A Snapshot of Virginia Regulation in 2016
By James Broughel and Oliver Sherouse
January 19, 2017
It would take an ordinary person almost three years to read the entire US Code of Federal Regulations (CFR), which contained over 103 million words in 2012. The sheer size of the CFR poses a problem not just for the individuals and businesses that want to stay in compliance with the law, but also for anyone interested in understanding the consequences of this massive system of rules. States also have sizable regulatory codes, which add an additional layer to the enormous body of federal regulation. For example, the 2016 Virginia regulatory code, known as the Virginia Administrative Code (VAC), contained 24 titles comprised of over 32,000 unique sections of text.
A tool known as RegData—a text analysis computer program capable of scanning lengthy bodies of legal text—was developed by researchers at the Mercatus Center at George Mason University and captures information in minutes that would take an ordinary person hours, weeks, or even years. For example, this tool allows researchers to identify the industries most targeted by regulation by connecting keywords relevant to industries with restriction counts. Restrictions are words and phrases like “shall,” “must,” “may not,” “prohibited,” and “required” that signify legal constraints and obligations. As shown in figure 1, the top four industries with the highest industry-relevant restriction counts in the 2016 VAC are chemical manufacturing, food manufacturing, animal production and aquaculture, and ambulatory healthcare services.
RegData also reveals that the VAC, as of October of 2016, contained 8.8 million words and 133,094 restrictions. It would take an individual 490 hours—or over 12 weeks—to read the entire VAC. That’s assuming the reader spends 40 hours per week reading and reads at a rate of 300 words per minute. For comparison, in 2014 there were over 1.08 million restrictions in the CFR. Individuals and businesses in Virginia must navigate all of these restrictions to remain in compliance.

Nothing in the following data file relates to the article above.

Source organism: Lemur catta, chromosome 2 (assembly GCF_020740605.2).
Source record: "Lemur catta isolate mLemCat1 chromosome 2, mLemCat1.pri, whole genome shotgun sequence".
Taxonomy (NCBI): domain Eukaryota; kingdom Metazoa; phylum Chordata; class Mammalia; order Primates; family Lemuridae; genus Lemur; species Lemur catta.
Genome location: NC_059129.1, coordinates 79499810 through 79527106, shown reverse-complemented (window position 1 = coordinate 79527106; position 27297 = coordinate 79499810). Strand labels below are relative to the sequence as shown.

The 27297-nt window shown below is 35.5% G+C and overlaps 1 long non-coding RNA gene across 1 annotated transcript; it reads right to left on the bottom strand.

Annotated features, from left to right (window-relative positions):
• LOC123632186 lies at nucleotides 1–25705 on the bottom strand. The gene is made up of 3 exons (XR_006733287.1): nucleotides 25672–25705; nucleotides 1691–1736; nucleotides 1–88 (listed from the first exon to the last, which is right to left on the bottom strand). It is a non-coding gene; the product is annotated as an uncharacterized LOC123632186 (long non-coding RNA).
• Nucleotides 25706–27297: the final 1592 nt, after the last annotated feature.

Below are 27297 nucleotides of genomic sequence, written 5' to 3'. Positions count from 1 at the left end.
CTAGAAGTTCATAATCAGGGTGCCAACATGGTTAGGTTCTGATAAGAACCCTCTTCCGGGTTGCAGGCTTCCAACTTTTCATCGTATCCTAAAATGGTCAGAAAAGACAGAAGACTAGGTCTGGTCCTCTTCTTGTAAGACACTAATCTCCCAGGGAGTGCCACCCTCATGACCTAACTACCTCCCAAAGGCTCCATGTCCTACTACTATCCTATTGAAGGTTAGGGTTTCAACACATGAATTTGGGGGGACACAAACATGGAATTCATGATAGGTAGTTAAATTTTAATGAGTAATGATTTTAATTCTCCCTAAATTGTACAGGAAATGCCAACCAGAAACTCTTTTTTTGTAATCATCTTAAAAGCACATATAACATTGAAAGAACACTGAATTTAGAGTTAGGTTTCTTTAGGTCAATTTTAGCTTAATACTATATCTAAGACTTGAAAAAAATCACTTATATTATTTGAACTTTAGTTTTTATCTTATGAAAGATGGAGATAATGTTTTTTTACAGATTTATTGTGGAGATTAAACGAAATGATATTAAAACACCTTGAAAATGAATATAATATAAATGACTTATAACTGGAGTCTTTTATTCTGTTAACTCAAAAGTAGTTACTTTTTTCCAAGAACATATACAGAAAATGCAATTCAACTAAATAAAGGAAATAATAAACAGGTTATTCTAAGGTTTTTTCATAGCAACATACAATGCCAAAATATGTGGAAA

Within the titles of the VAC, chapters are grouped based on the regulatory department or agency that writes the rules housed within those chapters. Figure 2 shows that in 2016, rules from the Department of Health, which are found in title 12, contained over 15,500 restrictions. This makes the Department of Health the biggest regulator in Virginia. Coming in a close second was the State Water Control Board, whose rules can be found in title 9, which has just under 15,000 restrictions
Federal regulation tends to attract the most headlines, but it is important to remember that the 100 million words and over 1 million restrictions in the CFR are just the tip of the iceberg when it comes to the true scope of regulation in the United States. States like Virginia write millions of additional words of regulation and hundreds of thousands of additional restrictions. State-level requirements carry the force of law to restrict individuals and businesses just as federal ones do.
Researchers are only beginning to understand the consequences of the massive and growing federal regulatory system on economic growth and other measures of well-being in the United States. Meanwhile, the effects of state regulation remain largely unknown. If this snapshot of Virginia regulation in 2016 is a good indicator, then the states are also active regulators, suggesting the true impact of regulation on society is far greater than that of federal regulation alone.